Artist/Genre Progressions - What Are the Proper Playing Rhythms?

Good afternoon folks. This is my first post. I have a rather dumb question…

When I pull up the ‘ARTISTS’ or ‘SONGS’ suggested preset chord progressions, they look pretty cool! But how do I use them?

Just to pick a random one - “70s FUNK & SOUL 1” has nine chords in the progression. When I hit the play button in Scaler, it just plays those nine chords as if all of them are to be held for the same duration. All whole notes. They aren’t played with a rhythmic pattern so that they actually sound like they are playing in a song. I can’t tell the difference between important chords and passing chords or accent chords.

I guess that’s my job to figure out, right? But I’m a bit lost with these artist progressions. I would love to use one to make a song.

They kinda sound like chord gibberish because Scaler doesn’t play them with a rhythm. Just whole notes of all the chords in a row. How did the artist who created the preset progression expect me to play these? How long to hold each one? What’s the riff? LOL!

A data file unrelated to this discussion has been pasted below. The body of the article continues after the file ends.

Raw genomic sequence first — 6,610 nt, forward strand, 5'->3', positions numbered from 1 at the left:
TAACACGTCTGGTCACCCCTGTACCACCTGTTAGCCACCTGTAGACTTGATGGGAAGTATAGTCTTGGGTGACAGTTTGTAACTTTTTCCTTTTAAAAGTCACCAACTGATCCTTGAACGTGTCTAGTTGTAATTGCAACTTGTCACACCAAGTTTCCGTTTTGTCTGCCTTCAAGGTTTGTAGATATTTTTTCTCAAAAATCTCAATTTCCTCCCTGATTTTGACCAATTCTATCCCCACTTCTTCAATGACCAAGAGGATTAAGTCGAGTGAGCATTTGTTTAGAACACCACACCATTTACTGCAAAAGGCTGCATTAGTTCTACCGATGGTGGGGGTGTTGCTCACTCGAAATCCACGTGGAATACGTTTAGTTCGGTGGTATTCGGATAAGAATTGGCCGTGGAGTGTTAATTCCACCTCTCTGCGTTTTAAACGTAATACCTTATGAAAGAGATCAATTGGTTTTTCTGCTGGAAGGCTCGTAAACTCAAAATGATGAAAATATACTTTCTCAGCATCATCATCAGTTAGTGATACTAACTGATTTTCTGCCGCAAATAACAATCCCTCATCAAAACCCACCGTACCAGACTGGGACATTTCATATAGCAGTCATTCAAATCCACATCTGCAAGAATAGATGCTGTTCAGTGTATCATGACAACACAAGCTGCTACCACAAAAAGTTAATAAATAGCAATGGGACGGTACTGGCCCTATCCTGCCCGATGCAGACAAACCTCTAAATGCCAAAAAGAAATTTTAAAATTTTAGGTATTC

And that’s the case for any progression I’ve found when there lots of chords. I’m just not sure how they are supposed to sound. And I can’t make sense of how the artist intended the progression to flow if it was in an actual song.

Is there a way for Scaler to play the artist or genre progressions in a more “song-like” way? So I can hear the chords played in the rhythm the artist intended when he/she made the progression?

I hope that makes sense! Sorry for the dumb question!


Not a dumb question at all, but it is actually a pretty big one, but you gave the correct answer yourself. “I guess that’s my job to figure out, right?” and that’s the joy of the thing.

Think of the chord sequences as a blank canvas. Scaler also provides a plethora of different coloured paint pots, and a wide variety of brushes to use with them. It’s a corny analogy, but it might help.
You can use the progressions to generate a wide variety of motifs, rhythms and sequences based on those chords. Each chord can have any of its parameters changed individually. You can find a multiplicity of borrowed alternative chords. You have sophisticated tools for modulating into another key. Don’t forget you can use multiple synchronised instances of scaler to meld ideas together.

Scaler isn’t a “press ‘n’ play” tool, and it relies on you as the artist to paint the picture.

If you haven’t already done so, check the many excellent videos at

which will start to give you answers to your question. I think you will find it rewarding.

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